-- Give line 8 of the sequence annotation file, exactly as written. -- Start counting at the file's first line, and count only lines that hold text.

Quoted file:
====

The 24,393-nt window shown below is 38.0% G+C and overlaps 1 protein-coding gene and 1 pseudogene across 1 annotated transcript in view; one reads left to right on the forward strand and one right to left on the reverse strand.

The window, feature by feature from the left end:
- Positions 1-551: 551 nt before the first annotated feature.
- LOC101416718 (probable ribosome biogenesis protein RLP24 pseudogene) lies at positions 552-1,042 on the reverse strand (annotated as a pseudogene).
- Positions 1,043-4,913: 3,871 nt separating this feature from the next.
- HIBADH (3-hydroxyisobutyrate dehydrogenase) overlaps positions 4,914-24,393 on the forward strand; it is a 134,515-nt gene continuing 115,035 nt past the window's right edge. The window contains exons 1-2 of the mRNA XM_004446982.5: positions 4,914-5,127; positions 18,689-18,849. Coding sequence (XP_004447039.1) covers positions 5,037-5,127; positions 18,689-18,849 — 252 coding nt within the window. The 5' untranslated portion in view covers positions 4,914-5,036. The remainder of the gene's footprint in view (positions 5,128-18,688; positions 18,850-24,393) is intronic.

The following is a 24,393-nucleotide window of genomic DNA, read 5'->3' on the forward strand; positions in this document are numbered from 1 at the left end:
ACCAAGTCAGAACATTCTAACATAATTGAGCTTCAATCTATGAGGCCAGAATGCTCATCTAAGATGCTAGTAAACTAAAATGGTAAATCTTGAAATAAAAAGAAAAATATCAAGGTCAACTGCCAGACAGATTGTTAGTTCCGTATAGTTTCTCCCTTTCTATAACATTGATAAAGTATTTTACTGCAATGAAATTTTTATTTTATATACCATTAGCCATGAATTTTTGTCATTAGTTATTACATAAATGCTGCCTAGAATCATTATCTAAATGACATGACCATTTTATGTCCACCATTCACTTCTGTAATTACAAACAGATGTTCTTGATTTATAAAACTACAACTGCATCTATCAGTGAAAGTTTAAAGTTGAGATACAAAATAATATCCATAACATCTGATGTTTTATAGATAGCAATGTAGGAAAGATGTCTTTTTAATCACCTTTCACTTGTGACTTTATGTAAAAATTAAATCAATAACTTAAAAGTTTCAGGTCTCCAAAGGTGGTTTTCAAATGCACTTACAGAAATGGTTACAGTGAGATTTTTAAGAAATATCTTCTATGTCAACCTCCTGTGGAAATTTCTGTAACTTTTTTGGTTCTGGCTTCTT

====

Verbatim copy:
ACCAAGTCAGAACATTCTAACATAATTGAGCTTCAATCTATGAGGCCAGAATGCTCATCTAAGATGCTAGTAAACTAAAATGGTAAATCTTGAAATAAAAAGAAAAATATCAAGGTCAACTGCCAGACAGATTGTTAGTTCCGTATAGTTTCTCCCTTTCTATAACATTGATAAAGTATTTTACTGCAATGAAATTTTTATTTTATATACCATTAGCCATGAATTTTTGTCATTAGTTATTACATAAATGCTGCCTAGAATCATTATCTAAATGACATGACCATTTTATGTCCACCATTCACTTCTGTAATTACAAACAGATGTTCTTGATTTATAAAACTACAACTGCATCTATCAGTGAAAGTTTAAAGTTGAGATACAAAATAATATCCATAACATCTGATGTTTTATAGATAGCAATGTAGGAAAGATGTCTTTTTAATCACCTTTCACTTGTGACTTTATGTAAAAATTAAATCAATAACTTAAAAGTTTCAGGTCTCCAAAGGTGGTTTTCAAATGCACTTACAGAAATGGTTACAGTGAGATTTTTAAGAAATATCTTCTATGTCAACCTCCTGTGGAAATTTCTGTAACTTTTTTGGTTCTGGCTTCTT